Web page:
Thursday, September 21, 2017
State of the Hobby - September 2017
Time is a funny thing.
When I was younger, I used to gaze forlornly at the model kits placed behind a sheet of glass in the display cabinets of departmental stores, wondering if I will ever be able to afford a collection like that. When my parents bought me a model kit, I would tear into it with gusto, building it quickly and then posing it and making battle sounds with my mouth and pure imagination. When I was younger, I didn’t have the disposable income to indulge in the hobby, but what I had was a ton of free time.
Fast forward a few decades and I have become a functioning member of society, heading communications for a non-profit organisation. The work, although meaningful, is pretty mentally exhausting, necessitating my utmost attention during working hours and sometimes past those as well. Essentially, I can no longer “chill”, life has evolved into a state of constant and sometimes rapid movement; if you can’t keep up, you will get swept off your feet and plunge into the dark beyond. Yes, work is tough, but it is necessary to support my lifestyle and also this hobby.
Fast forward a little more and what do you know, I found that someone to spend the rest of my life with. I cannot stress this fact enough: your partner must be able to tolerate your hobby. If he/she can support your hobby by joining you or helping you or whatever, fantastic. Otherwise, just hope that he/she can live with hundreds of plastic robots littered over every conceivable surface. It’s not something that many can accept, therefore I am very grateful of my other half’s forbearance for her other half’s madness.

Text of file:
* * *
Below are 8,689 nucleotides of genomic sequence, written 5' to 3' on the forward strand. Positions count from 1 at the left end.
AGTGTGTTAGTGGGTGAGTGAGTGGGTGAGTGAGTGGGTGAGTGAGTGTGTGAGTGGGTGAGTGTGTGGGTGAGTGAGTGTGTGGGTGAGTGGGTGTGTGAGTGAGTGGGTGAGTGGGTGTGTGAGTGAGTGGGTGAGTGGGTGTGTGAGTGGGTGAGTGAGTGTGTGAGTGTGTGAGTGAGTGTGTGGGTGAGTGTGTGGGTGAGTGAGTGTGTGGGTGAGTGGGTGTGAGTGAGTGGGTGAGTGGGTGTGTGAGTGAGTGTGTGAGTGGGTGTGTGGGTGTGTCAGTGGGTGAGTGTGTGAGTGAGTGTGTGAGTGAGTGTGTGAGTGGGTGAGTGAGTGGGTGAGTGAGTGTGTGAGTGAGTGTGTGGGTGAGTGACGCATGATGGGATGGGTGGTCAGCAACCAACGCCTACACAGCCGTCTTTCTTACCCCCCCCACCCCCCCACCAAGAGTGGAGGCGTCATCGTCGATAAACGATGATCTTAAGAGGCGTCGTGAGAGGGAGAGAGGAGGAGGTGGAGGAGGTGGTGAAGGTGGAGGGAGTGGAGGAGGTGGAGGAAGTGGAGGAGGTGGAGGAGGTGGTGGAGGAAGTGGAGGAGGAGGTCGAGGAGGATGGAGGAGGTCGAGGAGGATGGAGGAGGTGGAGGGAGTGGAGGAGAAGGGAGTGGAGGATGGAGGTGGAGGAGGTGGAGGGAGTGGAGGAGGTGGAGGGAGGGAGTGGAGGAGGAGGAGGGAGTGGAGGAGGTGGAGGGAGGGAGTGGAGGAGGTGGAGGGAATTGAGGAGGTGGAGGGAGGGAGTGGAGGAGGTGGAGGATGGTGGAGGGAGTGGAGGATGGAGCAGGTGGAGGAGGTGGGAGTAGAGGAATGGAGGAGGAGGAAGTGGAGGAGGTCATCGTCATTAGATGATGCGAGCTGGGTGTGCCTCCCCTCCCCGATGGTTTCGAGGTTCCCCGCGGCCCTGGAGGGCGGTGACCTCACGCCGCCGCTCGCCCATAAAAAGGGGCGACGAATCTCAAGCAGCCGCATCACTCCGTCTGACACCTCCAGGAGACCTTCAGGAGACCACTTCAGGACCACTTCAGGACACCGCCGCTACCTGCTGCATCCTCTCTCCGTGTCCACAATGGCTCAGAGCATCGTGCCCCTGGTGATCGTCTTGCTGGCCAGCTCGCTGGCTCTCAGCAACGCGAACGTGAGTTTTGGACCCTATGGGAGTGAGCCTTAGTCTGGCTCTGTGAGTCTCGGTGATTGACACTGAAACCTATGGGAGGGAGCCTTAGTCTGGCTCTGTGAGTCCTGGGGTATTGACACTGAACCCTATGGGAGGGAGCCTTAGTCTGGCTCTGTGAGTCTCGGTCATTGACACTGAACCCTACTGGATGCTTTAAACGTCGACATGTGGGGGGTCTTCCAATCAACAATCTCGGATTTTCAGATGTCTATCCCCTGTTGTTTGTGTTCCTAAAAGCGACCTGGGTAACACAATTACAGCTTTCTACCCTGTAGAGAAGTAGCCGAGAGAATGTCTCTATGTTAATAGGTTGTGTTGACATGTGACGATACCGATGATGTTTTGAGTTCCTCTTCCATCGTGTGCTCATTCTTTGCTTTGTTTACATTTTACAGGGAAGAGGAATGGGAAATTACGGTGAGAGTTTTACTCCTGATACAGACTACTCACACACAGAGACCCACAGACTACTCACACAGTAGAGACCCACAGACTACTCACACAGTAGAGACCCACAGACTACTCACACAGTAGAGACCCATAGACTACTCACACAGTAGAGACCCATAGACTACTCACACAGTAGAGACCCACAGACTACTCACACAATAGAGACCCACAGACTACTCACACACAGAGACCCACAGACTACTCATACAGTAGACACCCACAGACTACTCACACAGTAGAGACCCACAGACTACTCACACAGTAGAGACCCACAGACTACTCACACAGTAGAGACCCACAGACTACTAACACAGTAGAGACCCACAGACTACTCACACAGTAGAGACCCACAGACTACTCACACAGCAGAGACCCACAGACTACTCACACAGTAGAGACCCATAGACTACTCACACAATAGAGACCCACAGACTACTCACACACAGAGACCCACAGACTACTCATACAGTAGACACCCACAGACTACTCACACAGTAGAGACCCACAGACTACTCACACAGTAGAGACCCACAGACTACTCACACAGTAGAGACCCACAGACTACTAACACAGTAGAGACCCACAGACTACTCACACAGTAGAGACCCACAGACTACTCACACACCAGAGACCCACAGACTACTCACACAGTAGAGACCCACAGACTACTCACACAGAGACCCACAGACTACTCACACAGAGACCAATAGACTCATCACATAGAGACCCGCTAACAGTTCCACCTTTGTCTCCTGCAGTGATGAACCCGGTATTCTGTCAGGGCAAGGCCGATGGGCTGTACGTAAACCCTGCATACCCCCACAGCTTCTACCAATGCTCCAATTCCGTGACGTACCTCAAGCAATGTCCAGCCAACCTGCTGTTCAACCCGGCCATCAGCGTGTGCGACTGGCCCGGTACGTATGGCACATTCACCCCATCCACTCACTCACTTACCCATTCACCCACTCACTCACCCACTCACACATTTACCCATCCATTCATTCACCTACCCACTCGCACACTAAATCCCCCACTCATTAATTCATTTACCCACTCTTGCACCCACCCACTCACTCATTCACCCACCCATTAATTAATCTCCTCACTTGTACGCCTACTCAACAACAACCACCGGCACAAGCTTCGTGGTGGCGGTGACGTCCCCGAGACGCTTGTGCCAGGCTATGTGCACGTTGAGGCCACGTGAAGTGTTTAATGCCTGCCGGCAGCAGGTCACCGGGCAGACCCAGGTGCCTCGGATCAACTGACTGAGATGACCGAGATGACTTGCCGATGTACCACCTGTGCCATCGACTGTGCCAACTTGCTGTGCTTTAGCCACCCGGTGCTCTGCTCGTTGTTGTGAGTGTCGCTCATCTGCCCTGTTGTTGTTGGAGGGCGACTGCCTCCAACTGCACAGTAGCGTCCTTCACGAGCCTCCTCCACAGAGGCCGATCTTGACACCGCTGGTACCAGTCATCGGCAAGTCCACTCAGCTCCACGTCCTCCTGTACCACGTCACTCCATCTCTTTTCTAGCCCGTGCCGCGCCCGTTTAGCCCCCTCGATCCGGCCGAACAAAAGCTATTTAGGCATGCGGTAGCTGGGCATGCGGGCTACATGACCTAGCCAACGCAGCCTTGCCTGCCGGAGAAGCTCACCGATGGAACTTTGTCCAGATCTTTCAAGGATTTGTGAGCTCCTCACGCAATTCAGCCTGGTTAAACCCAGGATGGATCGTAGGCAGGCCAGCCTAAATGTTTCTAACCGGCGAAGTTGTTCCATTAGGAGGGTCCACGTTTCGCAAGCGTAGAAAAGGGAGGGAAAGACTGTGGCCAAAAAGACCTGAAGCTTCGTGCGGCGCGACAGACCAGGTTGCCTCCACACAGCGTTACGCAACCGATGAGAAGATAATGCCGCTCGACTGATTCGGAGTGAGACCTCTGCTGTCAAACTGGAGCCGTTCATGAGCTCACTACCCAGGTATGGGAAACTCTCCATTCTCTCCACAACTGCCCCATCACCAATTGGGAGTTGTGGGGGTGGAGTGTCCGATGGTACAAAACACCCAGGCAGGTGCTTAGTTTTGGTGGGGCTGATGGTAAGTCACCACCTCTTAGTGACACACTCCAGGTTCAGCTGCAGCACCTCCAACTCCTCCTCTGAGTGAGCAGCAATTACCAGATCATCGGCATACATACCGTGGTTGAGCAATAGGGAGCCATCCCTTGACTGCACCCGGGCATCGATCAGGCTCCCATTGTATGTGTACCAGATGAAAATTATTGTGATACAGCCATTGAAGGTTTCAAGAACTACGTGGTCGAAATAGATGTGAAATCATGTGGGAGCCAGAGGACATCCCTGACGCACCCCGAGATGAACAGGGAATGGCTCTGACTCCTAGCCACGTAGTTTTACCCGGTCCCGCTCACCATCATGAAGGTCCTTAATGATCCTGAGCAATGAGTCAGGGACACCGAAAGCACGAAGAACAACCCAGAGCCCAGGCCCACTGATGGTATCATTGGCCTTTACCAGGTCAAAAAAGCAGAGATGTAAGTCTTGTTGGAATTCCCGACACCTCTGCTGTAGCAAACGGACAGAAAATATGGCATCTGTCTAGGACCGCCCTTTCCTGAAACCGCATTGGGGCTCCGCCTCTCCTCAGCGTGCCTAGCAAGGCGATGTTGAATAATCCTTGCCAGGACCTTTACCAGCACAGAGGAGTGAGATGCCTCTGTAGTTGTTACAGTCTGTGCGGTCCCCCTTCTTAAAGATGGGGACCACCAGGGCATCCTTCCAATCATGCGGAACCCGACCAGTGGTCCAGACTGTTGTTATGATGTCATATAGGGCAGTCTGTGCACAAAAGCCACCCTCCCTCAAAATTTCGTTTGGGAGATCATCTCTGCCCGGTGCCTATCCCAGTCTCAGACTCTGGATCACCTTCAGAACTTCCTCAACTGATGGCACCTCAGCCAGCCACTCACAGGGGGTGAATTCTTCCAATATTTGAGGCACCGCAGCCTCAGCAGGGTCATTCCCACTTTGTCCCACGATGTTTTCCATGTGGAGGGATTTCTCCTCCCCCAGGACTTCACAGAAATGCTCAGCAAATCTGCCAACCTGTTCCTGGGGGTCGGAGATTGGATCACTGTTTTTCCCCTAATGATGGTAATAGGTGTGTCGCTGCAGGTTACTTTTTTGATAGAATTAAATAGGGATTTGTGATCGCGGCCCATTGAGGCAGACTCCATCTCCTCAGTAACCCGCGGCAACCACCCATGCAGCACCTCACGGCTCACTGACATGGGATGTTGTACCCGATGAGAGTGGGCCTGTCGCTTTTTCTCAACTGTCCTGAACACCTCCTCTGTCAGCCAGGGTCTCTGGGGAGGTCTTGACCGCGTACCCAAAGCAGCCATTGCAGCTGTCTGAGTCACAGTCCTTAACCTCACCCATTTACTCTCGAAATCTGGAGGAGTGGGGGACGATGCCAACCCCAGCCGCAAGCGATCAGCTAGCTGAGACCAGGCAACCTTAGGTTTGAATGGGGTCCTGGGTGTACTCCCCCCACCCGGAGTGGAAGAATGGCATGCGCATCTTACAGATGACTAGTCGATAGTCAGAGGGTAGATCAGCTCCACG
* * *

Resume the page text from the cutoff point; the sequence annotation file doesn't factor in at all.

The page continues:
By now, you will have realised that as I grew older, my free time shrank: there's just so many things going on at any one time that requires my attention and effort. Inversely, my disposable income has increased exponentially. In fact, I am now able to stockpile model kit after model kit, letting the backlog grow from a little pile to the mega-fort it is now. Of course I want to be able to free all those model kits from their plastic prisons eventually, but I simply cannot find the time, especially after shifting from merely collecting to actually customising my model kits.
You see, for the bulk of this hobby, I was content with simply collecting and straight building model kits with zero customisation. I built a model kit, posed it, took a few photos, shared it on social media, and put it into a display cabinet. From time to time, I would look at my cabinet again, notice that one particular kit, take it out for some photography, and then put it back again.
And I was content doing just that. I didn’t think that I have the patience, determination or creativity to paint – let alone customise – a model kit. Also, it would take too much time. Far too much.
It was only a few years ago that I created my first fully painted model kit: the HG 1/144 Gundam Astray Gold Frame Antimatter, a customised P-Bandai HG 1/144 Astray Gold Frame with the HGBF 1/144 Dark Matter Booster. It was a tough but immensely rewarding process, creating a model kit that is different from any other kit out there in the world.
This kit belongs to me.
Since then, I’ve crossed the point of no return: making it a point to paint all model kits that I build, even if it’s just a simple colour correction. However, this added another cost to an already expensive hobby, and painting supplies can get pretty pricey. Even if I stick to spray cans – industrial spray cans at that – the amount of money sank into paint alone is enough to purchase my 2009 backlog twice over and still have change.